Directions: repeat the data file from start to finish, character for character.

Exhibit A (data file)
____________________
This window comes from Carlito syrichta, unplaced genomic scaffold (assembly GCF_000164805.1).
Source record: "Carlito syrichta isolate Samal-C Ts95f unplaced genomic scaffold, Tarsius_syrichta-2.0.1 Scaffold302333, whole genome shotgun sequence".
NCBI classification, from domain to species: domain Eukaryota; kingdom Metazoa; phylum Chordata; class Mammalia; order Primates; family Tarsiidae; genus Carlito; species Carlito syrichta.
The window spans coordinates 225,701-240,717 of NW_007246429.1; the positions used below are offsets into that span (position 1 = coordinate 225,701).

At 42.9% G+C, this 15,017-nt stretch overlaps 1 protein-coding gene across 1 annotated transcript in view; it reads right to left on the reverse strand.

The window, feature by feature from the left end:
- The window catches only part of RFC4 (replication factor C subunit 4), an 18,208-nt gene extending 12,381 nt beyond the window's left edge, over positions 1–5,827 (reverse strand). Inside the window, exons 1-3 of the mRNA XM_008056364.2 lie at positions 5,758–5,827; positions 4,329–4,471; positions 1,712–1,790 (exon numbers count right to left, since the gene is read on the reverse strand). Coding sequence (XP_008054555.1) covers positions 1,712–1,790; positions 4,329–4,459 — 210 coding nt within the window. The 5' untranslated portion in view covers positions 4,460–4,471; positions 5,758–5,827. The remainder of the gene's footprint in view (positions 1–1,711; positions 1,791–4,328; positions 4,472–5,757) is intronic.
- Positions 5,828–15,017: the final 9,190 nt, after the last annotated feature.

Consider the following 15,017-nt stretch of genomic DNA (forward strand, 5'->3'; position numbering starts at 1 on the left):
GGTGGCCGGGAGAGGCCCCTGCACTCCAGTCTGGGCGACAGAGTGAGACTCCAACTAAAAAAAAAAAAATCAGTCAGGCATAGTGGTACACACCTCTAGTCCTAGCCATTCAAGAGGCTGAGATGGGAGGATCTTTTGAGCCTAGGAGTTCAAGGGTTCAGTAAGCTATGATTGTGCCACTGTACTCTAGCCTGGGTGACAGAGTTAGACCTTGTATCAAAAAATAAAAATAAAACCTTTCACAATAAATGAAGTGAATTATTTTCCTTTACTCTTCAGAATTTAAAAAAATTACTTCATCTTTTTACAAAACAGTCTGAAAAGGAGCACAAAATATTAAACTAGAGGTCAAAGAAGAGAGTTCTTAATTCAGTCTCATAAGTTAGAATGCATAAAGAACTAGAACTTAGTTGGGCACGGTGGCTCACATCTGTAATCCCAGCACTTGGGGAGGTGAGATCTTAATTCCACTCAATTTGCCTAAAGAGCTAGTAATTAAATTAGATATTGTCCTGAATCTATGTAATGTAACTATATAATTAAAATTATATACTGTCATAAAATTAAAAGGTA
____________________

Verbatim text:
This window comes from Carlito syrichta, unplaced genomic scaffold (assembly GCF_000164805.1).
Source record: "Carlito syrichta isolate Samal-C Ts95f unplaced genomic scaffold, Tarsius_syrichta-2.0.1 Scaffold302333, whole genome shotgun sequence".
NCBI classification, from domain to species: domain Eukaryota; kingdom Metazoa; phylum Chordata; class Mammalia; order Primates; family Tarsiidae; genus Carlito; species Carlito syrichta.
The window spans coordinates 225,701-240,717 of NW_007246429.1; the positions used below are offsets into that span (position 1 = coordinate 225,701).

At 42.9% G+C, this 15,017-nt stretch overlaps 1 protein-coding gene across 1 annotated transcript in view; it reads right to left on the reverse strand.

The window, feature by feature from the left end:
- The window catches only part of RFC4 (replication factor C subunit 4), an 18,208-nt gene extending 12,381 nt beyond the window's left edge, over positions 1–5,827 (reverse strand). Inside the window, exons 1-3 of the mRNA XM_008056364.2 lie at positions 5,758–5,827; positions 4,329–4,471; positions 1,712–1,790 (exon numbers count right to left, since the gene is read on the reverse strand). Coding sequence (XP_008054555.1) covers positions 1,712–1,790; positions 4,329–4,459 — 210 coding nt within the window. The 5' untranslated portion in view covers positions 4,460–4,471; positions 5,758–5,827. The remainder of the gene's footprint in view (positions 1–1,711; positions 1,791–4,328; positions 4,472–5,757) is intronic.
- Positions 5,828–15,017: the final 9,190 nt, after the last annotated feature.

Consider the following 15,017-nt stretch of genomic DNA (forward strand, 5'->3'; position numbering starts at 1 on the left):
GGTGGCCGGGAGAGGCCCCTGCACTCCAGTCTGGGCGACAGAGTGAGACTCCAACTAAAAAAAAAAAAATCAGTCAGGCATAGTGGTACACACCTCTAGTCCTAGCCATTCAAGAGGCTGAGATGGGAGGATCTTTTGAGCCTAGGAGTTCAAGGGTTCAGTAAGCTATGATTGTGCCACTGTACTCTAGCCTGGGTGACAGAGTTAGACCTTGTATCAAAAAATAAAAATAAAACCTTTCACAATAAATGAAGTGAATTATTTTCCTTTACTCTTCAGAATTTAAAAAAATTACTTCATCTTTTTACAAAACAGTCTGAAAAGGAGCACAAAATATTAAACTAGAGGTCAAAGAAGAGAGTTCTTAATTCAGTCTCATAAGTTAGAATGCATAAAGAACTAGAACTTAGTTGGGCACGGTGGCTCACATCTGTAATCCCAGCACTTGGGGAGGTGAGATCTTAATTCCACTCAATTTGCCTAAAGAGCTAGTAATTAAATTAGATATTGTCCTGAATCTATGTAATGTAACTATATAATTAAAATTATATACTGTCATAAAATTAAAAGGTA